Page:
I take Ross at his word. While I do not know him well, I think he genuinely believed what he was saying was sound advice with real world application. Here we have a classic example of the disconnect between the Albany-Manhattan bubble and that real world. While I can only comment anecdotally, I have heard multiple incidents from people in the history community about TPAs who don’t give them the time of day. TPAs are interested in wineries, recreational tourism, and sites that bring head to beds. TPAs often are non-government organizations, that is, chambers of commerce, working to do what is best for its members. The members rarely are small non-profit history organizations and are even if they were or became members, they are not likely to carry much weight. There is nothing wrong with Chambers of Commerce actively promoting economic development, but once again it means the history community is left high and dry with nowhere to turn in the funding process.

3. Speaking of nowhere to turn, let’s turn to the great failure itself, the Path through History. It will celebrate its fifth anniversary on August 28, 2017. What does it have to show for itself? I attended the kickoff meeting for the HV region on January 25, 2013 (see A Fork in the Road on the Path through History).  Of the ten regions originally created and recipients of $100,000 grants from the State, how many of those regions are still functioning? If they are functioning, what do they do? If they aren’t functioning, what replaced them? Was there ever any additional funding?

Historic sites are ranked by revenue/budget for tourist purposes. Within the Hudson Valley region where I live, there are five over the $1,000,000 threshold I Love New York uses to calculate the crown jewels for tourism. I don’t know what they are in this region but some possibilities include Historic Hudson Valley (multiple sites including Kykuit), Franklin and Eleanor Roosevelt library and homes run by the National Park Service and National Archives, and the Culinary Institute. Approximately 70% of the organizations in the region are under $50,000 in revenue meaning they are below the radar where anyone in the state gives a dam about them.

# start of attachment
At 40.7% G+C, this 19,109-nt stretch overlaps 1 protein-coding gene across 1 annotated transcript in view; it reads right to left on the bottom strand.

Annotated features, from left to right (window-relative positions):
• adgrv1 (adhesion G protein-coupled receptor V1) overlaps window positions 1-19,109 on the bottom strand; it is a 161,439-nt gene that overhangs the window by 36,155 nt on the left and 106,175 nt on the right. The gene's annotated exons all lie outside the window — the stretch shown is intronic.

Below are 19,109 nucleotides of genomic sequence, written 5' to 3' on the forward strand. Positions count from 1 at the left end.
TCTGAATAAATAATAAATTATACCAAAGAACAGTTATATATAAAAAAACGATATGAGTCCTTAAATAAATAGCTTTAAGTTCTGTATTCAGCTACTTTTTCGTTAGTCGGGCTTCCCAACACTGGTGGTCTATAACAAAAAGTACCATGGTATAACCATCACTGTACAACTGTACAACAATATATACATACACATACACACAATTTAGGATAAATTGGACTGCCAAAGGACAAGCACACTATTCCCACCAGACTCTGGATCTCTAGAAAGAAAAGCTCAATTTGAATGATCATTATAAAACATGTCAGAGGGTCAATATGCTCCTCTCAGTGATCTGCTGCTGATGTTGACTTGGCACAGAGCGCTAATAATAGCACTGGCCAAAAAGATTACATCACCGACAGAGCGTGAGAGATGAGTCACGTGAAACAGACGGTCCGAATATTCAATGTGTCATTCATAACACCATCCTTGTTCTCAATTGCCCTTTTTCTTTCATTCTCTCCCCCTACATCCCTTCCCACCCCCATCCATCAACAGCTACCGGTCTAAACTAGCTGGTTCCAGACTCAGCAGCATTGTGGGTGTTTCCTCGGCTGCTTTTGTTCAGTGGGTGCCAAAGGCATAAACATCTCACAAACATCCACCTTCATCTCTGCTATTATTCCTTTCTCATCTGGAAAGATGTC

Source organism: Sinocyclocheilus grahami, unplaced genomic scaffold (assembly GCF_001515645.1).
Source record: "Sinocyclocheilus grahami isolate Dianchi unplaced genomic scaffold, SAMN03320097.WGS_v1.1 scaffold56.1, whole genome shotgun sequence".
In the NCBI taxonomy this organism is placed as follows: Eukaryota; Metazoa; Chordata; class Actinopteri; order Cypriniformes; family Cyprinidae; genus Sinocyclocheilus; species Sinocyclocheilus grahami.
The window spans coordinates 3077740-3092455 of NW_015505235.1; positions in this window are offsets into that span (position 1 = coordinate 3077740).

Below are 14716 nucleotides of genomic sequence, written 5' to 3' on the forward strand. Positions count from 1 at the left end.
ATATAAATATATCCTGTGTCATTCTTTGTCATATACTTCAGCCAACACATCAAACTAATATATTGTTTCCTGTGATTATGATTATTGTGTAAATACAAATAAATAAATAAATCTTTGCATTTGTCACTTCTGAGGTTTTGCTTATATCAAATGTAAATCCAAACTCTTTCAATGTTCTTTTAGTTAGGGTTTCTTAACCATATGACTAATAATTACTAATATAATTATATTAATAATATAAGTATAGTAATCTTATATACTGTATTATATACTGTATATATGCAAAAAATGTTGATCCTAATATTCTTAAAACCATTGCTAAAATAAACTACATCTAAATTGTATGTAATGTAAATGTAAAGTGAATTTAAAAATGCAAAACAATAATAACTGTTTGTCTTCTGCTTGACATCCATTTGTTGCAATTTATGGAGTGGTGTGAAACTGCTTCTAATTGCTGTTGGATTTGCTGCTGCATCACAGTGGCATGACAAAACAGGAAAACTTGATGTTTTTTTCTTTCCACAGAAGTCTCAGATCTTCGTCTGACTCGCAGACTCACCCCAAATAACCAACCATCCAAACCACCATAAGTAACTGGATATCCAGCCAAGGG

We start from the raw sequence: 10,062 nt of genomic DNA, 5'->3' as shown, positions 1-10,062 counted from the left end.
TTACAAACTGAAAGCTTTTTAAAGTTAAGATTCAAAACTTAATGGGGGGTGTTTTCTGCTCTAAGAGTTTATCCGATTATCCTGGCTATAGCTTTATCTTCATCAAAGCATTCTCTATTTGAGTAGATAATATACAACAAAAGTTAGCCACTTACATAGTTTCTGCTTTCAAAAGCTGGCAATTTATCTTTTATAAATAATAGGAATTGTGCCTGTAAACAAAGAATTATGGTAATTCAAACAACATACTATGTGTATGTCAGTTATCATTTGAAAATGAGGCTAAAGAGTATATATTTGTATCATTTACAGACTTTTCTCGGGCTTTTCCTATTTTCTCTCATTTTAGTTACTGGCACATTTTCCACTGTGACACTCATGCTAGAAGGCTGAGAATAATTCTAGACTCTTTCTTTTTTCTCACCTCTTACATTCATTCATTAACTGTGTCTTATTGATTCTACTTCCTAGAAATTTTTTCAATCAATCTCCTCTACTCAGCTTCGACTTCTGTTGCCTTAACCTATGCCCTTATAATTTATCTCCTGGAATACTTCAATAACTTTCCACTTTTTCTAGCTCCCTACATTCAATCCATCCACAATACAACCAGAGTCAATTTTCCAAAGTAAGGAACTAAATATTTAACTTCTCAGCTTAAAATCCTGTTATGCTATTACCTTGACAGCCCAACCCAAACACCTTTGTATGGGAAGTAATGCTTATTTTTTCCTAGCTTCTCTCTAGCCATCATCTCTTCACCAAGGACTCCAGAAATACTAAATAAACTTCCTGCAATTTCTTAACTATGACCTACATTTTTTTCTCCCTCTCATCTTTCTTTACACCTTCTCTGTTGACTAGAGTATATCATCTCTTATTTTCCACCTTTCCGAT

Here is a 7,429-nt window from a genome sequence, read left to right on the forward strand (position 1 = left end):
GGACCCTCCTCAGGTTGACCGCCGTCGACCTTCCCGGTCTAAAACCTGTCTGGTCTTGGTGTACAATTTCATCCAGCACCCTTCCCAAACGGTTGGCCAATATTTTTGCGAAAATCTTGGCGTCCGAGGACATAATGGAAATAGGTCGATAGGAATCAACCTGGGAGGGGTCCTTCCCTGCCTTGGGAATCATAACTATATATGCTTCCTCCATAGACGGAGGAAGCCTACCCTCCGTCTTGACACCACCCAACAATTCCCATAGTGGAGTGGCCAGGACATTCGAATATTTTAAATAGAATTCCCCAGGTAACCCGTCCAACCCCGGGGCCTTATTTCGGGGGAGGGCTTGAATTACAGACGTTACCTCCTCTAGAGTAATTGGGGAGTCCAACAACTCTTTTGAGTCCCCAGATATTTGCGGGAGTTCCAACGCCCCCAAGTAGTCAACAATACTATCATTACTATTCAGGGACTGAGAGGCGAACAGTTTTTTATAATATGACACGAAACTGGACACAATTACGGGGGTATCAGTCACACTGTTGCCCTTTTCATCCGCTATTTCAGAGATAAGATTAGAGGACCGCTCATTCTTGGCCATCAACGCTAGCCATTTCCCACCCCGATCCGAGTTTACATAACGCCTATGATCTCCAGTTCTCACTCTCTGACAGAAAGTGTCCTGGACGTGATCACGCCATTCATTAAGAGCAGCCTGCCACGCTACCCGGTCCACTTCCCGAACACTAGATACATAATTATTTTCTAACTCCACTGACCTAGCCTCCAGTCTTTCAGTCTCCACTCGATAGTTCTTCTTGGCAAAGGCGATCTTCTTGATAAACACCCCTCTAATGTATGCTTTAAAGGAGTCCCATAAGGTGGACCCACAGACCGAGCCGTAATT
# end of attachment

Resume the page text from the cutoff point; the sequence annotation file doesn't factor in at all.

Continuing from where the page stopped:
In my blog after the initial meeting, I recommended that the $100,000 be used to hire people who would create paths. Years later, I recommended that there be funding through the REDC process to hire PATHFINDERS who would create the paths that the TPAs and I Love New York would promote (see Create Pathfinders in Your Region). One region tried and it was rejected – there is no place for cooperation and collaboration no matter what jargon terms are used at conferences and meetings. Once again the history community is left high and dry.

As it turns out there are people at the grassroots level who can and have created paths through history. Generally these are conjunction with a conference. I will be writing about these examples in a future post. Of course, these are created without state support or promotion.

The cost to New York State of the failure to respect the Tonko model is enormous if difficult to quantify. The stakes for the country are even larger. It goes to the heart of what it means to be an American and resident of one’s community. In a recent op-ed piece entitled “America’s Political Disunion” by Robert P. Jones (NYT 5/2/17), he cited British writer G. K. Chesterton’s observation after he had visited the United States that unlike European countries we did not rely on ethnic kinship or cultural character to create a shared identity. People of any race, any ethnicity, any religion can and have been American. Once upon a time in New York, German Palatines, the English, the Dutch, the French both Huguenots and Catholics, Scotch-Irish Protestants and Irish Catholics, were people of different “nations” and types. Today they are all Americans and lumped together as white. And anyone who thinks all the Haudenosaunee nations live together in a two-dimensional kumbaya relationship as one Native American people should think again or think for the first time.

We are a storytelling species. We’ve lost that story feeling. We’ve lost the narrative. Can we tell a shared story of our history at the national level, at the state level, at the community level? Can we tell a narrative that unites us around a common multigenerational project that gives an overarching sense of meaning and purpose to our history? What is our shared narrative in our community? What is our shared narrative in our state? What is our shared narrative as Americans?

For most of the past 400 years, America did have an overarching story. It was the Exodus story.

The Puritans came to this continent and felt they were escaping the bondage of Egypt and building a new Jerusalem….

During the revolution, the founding fathers had that fierce urgency too and drew just as heavily on the Exodus story….

Frederick Douglas embraced the Exodus too….

The successive immigrant groups saw themselves performing an exodus to a promised land…

In the 20th century, Martin Luther King Jr. and other civil rights leaders drew on the Exodus more than any other story (David Brooks, “The Unifying American Story, NYT 3/21/17).